The government's responsibility to provide facilities or take the lead in developing projects does not necessarily demand that it cover the costs from general revenues. Whenever the prime benefits of a project are lower transportation and logistical costs for the facility's users, user fees -- not government subsidies -- should pay for the capital and operating costs, the committee said. As the federal-aid highway program comes up for reauthorization, Congress should reinforce the principle of user-fee financing by tying fees more closely to the costs of highway wear and tear caused by various types of vehicles. Congress should also consider increasing reliance on user fees for funding inland waterways and harbors.
> Appropriate financing.
The type of financing affects the soundness of investment decisions for a project and, ultimately, how well it operates. Making appropriate choices about financing arrangements at the outset of a project will greatly enhance its efficiency. For example, federal grant programs that require local matching funds help ensure that only the most useful improvements will be carried out. Congestion pricing -- in which user fees, such as turnpike tolls, are cut during periods of lower demand -- will increase the overall capacity of the system by encouraging some shippers to shift to less-popular travel times. Making the most-popular times more expensive can also provide revenue to expand the most heavily burdened parts of the system. To overcome congestion on inland waterways, both demand management and user fees should be considered by the U.S. Army Corps of Engineers.
When building more transportation infrastructure is appropriate, cost control is essential. Shortening the time from the project's conception to its completion will trim the total cost. To help accomplish this, the U.S. Department of Transportation should investigate innovations in project development, design, and management that would reduce the total delivery time and streamline procedures for conducting legally required environmental reviews, the report says.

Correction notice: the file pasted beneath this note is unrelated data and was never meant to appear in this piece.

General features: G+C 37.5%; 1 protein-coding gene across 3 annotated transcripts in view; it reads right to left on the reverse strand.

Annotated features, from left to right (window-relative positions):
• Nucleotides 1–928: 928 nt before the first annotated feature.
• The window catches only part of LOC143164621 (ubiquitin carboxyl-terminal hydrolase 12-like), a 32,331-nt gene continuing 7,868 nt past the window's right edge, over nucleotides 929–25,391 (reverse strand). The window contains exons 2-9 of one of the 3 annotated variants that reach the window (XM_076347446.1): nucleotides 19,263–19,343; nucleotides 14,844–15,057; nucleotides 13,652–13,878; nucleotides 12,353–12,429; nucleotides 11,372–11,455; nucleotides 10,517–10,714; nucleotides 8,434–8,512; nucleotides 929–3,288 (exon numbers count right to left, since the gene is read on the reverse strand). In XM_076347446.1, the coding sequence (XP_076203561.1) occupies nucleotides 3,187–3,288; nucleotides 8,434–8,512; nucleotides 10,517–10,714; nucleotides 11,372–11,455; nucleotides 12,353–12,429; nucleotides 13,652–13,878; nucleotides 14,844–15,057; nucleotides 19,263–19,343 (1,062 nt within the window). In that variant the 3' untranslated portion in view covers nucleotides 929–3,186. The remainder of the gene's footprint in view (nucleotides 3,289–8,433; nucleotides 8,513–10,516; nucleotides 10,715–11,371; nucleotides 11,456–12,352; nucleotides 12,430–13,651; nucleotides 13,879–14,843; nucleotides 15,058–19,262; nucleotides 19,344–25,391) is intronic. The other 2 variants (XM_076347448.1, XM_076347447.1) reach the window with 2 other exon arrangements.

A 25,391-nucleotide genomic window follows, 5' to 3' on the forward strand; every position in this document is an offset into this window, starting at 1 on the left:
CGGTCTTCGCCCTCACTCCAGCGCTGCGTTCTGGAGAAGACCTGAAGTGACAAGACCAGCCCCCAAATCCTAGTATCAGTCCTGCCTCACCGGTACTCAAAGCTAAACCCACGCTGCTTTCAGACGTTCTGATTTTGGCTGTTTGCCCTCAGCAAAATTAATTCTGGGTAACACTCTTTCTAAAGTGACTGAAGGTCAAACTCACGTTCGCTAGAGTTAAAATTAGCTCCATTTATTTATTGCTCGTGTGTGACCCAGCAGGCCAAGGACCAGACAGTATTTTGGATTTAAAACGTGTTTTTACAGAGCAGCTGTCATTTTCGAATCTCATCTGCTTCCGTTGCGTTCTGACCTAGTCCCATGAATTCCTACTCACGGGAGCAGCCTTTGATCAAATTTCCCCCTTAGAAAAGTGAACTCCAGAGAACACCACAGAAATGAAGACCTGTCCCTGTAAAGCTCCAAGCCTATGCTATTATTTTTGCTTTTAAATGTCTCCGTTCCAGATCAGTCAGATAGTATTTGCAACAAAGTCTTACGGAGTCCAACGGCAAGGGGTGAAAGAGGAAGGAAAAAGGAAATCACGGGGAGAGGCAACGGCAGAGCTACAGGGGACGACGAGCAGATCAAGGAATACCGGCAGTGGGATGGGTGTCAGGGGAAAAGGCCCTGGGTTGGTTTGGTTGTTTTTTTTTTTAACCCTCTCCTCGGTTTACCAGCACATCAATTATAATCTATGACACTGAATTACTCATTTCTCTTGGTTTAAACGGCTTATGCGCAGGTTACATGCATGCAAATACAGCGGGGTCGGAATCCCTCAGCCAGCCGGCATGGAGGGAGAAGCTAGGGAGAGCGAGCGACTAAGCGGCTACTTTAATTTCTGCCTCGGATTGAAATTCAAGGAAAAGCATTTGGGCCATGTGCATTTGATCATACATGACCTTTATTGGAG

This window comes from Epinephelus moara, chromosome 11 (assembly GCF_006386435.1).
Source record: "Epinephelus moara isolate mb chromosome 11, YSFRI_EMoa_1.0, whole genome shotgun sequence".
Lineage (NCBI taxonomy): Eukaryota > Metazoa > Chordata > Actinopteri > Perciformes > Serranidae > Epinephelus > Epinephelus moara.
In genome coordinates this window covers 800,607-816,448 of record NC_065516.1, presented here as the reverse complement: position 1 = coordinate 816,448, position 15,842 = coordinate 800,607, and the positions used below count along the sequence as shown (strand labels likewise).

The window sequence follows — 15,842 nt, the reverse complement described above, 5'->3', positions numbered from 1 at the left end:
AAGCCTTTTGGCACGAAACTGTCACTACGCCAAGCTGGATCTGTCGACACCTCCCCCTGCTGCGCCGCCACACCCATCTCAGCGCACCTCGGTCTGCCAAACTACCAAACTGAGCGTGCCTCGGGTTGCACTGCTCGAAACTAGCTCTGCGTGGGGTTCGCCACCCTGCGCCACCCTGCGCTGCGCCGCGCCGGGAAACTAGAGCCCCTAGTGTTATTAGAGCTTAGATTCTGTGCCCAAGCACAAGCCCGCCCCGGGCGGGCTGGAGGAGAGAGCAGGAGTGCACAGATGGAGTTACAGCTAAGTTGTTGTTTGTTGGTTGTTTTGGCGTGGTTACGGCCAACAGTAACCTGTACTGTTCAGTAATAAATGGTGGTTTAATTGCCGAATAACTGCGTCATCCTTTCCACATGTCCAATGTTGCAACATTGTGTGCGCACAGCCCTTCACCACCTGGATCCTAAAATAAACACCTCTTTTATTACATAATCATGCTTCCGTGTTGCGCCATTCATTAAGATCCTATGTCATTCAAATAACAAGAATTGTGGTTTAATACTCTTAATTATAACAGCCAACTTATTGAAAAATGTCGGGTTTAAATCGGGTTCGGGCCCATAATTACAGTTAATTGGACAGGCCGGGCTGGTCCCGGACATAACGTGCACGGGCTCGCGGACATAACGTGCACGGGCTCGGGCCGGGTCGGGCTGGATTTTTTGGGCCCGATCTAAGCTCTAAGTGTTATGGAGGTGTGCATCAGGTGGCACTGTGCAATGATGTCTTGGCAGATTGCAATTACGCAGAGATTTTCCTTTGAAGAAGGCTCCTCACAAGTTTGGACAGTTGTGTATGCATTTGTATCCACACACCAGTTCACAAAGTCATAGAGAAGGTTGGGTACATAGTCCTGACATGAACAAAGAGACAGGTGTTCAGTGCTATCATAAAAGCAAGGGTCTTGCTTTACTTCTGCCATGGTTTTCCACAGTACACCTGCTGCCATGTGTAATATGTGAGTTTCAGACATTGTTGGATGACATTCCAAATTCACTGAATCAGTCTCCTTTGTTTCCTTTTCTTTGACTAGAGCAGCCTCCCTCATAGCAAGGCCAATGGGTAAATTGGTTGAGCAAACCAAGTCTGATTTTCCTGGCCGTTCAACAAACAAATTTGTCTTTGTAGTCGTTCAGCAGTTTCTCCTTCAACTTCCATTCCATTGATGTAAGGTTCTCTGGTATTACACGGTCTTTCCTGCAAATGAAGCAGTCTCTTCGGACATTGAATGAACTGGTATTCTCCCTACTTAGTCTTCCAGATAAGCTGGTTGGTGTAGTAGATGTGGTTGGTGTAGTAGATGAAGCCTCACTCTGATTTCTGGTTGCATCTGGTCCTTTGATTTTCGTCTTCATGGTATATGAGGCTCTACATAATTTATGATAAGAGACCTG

The study was funded by the Federal Highway Administration, U.S. Army Corps of Engineers, National Cooperative Highway Research Program, and the Transportation Research Board of the National Research Council. The National Research Council is the principal operating arm of the National Academy of Sciences and the National Academy of Engineering. It is a private, nonprofit institution that provides independent advice on science and technology issues under congressional charter. A committee roster follows.
Copies of Freight Capacity for the 21st Century
are available for free on the Internet at http://www.nap.edu
. Printed copies will be available in the winter for purchase from the Transportation Research Board; tel. (202) 334-3213, fax (202) 334-2519, or e-mail <TRBSales@nas.edu>. Reporters may obtain a pre-publication copy from the Office of News and Public Information (contacts listed above).
NATIONAL RESEARCH COUNCIL
Transportation Research BoardCommittee for the Study of Freight Capacity for the Next CenturyBenjamin J. Allen (chair)
Provost in the Interim
Iowa State University
AmesPaul H. Bingham
Global Insight Inc.
Washington, D.C.Lillian C. Borrone*
Avon-by-the-Sea, N.J.Kenneth J. Button
Professor of Public Policy
Institute of Public Policy
George Mason University
Fairfax, Va.Joseph J. Catto
Professional Representation Inc.
Morris Plains, N.J.G. Edward Dickey
BaltimoreStephen W. Fuller
Department of Agricultural Economics
Texas A&M University
College StationCameron Gordon
American Council on Intergovernmental Relations
New York CityRandall K. Halvorson
Assistant Commissioner for Transportation Research and Investment Management
Minnesota Department of Transportation
St. PaulJames R. Hertwig
Jacksonville, Fla.James W. McClellan
Senior Vice President
Norfolk Southern Corp.
Norfolk, Va.Edward K. Morlok
UPS Foundation Professor of Transportation
University of Pennsylvania
Southeast Michigan Council of Governments
DetroitEvelyn A. Thomchick
Associate Professor of Business Logistics
Pennsylvania State University
RESEARCH COUNCIL STAFFJoseph R. Morris
Member, National Academy of Engineering